In an opinion released yesterday, a federal judge said there was plenty of evidence to support federal intelligence-gathering wiretaps and searches in an investigation of two pro-Israel lobbyists charged with conspiring to procure and distribute classified information.
Judge Thomas Ellis III upheld warrants issued by the secrecy-shrouded Foreign Intelligence Surveillance Court and said the evidence obtained can be introduced against the former employees of the American Israel Public Affairs Committee, Steven Rosen and Keith Weissman.
The special court "had ample probable cause to believe that the targets were agents of a foreign power quite apart from their First Amendment lobbying activities," Judge Ellis wrote in an August 14 opinion unsealed yesterday.
He said that while the pair's advocacy was constitutionally protected, they were entitled to no safe harbor for their alleged violations of a 1917 law that limits disclosure of the nation's secrets, the Espionage Act.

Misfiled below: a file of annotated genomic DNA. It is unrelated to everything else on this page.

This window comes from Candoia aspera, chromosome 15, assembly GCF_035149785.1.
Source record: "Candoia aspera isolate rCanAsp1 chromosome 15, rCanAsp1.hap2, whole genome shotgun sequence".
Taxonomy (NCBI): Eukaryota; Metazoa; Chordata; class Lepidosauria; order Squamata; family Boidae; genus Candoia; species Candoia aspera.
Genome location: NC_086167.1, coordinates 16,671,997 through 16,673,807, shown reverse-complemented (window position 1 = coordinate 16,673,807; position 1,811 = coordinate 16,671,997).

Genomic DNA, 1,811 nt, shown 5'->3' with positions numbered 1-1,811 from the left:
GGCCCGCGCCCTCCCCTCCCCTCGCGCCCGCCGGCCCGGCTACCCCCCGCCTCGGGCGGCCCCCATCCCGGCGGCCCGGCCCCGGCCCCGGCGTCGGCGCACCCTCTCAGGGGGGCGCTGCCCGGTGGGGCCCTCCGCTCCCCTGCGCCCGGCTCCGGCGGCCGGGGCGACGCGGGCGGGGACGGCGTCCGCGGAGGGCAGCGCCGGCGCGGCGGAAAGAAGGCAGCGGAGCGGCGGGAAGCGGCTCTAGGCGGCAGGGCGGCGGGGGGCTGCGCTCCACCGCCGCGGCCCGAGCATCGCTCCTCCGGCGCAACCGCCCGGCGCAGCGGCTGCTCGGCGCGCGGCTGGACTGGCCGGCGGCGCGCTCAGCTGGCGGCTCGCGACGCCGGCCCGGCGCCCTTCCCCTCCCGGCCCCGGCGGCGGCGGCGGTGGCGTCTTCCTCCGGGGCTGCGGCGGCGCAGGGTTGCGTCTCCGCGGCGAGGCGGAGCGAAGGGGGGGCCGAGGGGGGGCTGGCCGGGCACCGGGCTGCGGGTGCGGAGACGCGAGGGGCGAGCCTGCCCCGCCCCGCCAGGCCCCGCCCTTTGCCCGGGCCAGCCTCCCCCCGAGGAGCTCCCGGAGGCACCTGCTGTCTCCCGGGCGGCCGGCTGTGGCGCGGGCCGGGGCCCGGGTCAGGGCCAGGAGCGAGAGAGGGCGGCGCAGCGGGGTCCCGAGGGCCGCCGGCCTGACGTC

Judge Ellis did not identify the "foreign power" the defendants were allegedly serving, but other evidence in the case makes clear that Israel is the country in question.
The judge noted that a 1978 Senate report, written just prior to passage of the surveillance statute, found that some secrecy and foreign contacts by lobbyists were legitimate.
However, he also quoted a section of the report warning that foreign intelligence services could hide "behind the cover of some person or organization in order to influence American political events and deceive Americans into believing that the opinions or influence are of domestic origin and initiative."
Judge Ellis also indicated that defense attorneys have complained about alleged leaks of secret grand jury information to the press and have moved to have the case dismissed on those grounds.
The New York Sun reported yesterday that the judge ordered the Justice Department to investigate a leak to CBS News, which first reported the probe in 2004.
Judge Ellis said he was still considering the leak-related dismissal request but that the law was "not intended to invest a rogue official with the power to undermine a lengthy investigation."